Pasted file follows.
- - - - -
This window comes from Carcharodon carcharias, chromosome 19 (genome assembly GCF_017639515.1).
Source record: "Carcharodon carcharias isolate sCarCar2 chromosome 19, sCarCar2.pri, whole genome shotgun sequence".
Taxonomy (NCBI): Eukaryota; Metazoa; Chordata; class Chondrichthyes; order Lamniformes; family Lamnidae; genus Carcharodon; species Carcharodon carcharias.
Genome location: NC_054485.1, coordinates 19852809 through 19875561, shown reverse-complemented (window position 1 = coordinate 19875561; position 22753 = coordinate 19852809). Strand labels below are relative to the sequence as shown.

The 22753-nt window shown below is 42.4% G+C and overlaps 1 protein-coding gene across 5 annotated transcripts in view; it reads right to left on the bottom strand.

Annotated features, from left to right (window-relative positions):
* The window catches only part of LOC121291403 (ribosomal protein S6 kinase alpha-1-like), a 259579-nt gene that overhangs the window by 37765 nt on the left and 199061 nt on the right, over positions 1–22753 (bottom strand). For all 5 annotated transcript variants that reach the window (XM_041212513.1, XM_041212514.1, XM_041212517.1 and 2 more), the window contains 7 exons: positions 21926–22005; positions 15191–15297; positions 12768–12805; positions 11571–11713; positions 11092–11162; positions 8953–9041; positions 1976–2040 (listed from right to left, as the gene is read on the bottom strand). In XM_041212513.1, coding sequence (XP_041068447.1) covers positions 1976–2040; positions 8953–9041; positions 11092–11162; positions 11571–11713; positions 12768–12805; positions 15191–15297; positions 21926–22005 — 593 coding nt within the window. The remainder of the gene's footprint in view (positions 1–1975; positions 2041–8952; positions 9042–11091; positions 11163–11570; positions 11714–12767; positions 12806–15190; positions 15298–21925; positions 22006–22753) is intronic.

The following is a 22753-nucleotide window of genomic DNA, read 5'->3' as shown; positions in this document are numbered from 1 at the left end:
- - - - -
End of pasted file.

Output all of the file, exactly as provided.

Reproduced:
This window comes from Carcharodon carcharias, chromosome 19 (genome assembly GCF_017639515.1).
Source record: "Carcharodon carcharias isolate sCarCar2 chromosome 19, sCarCar2.pri, whole genome shotgun sequence".
Taxonomy (NCBI): Eukaryota; Metazoa; Chordata; class Chondrichthyes; order Lamniformes; family Lamnidae; genus Carcharodon; species Carcharodon carcharias.
Genome location: NC_054485.1, coordinates 19852809 through 19875561, shown reverse-complemented (window position 1 = coordinate 19875561; position 22753 = coordinate 19852809). Strand labels below are relative to the sequence as shown.

The 22753-nt window shown below is 42.4% G+C and overlaps 1 protein-coding gene across 5 annotated transcripts in view; it reads right to left on the bottom strand.

Annotated features, from left to right (window-relative positions):
* The window catches only part of LOC121291403 (ribosomal protein S6 kinase alpha-1-like), a 259579-nt gene that overhangs the window by 37765 nt on the left and 199061 nt on the right, over positions 1–22753 (bottom strand). For all 5 annotated transcript variants that reach the window (XM_041212513.1, XM_041212514.1, XM_041212517.1 and 2 more), the window contains 7 exons: positions 21926–22005; positions 15191–15297; positions 12768–12805; positions 11571–11713; positions 11092–11162; positions 8953–9041; positions 1976–2040 (listed from right to left, as the gene is read on the bottom strand). In XM_041212513.1, coding sequence (XP_041068447.1) covers positions 1976–2040; positions 8953–9041; positions 11092–11162; positions 11571–11713; positions 12768–12805; positions 15191–15297; positions 21926–22005 — 593 coding nt within the window. The remainder of the gene's footprint in view (positions 1–1975; positions 2041–8952; positions 9042–11091; positions 11163–11570; positions 11714–12767; positions 12806–15190; positions 15298–21925; positions 22006–22753) is intronic.

The following is a 22753-nucleotide window of genomic DNA, read 5'->3' as shown; positions in this document are numbered from 1 at the left end: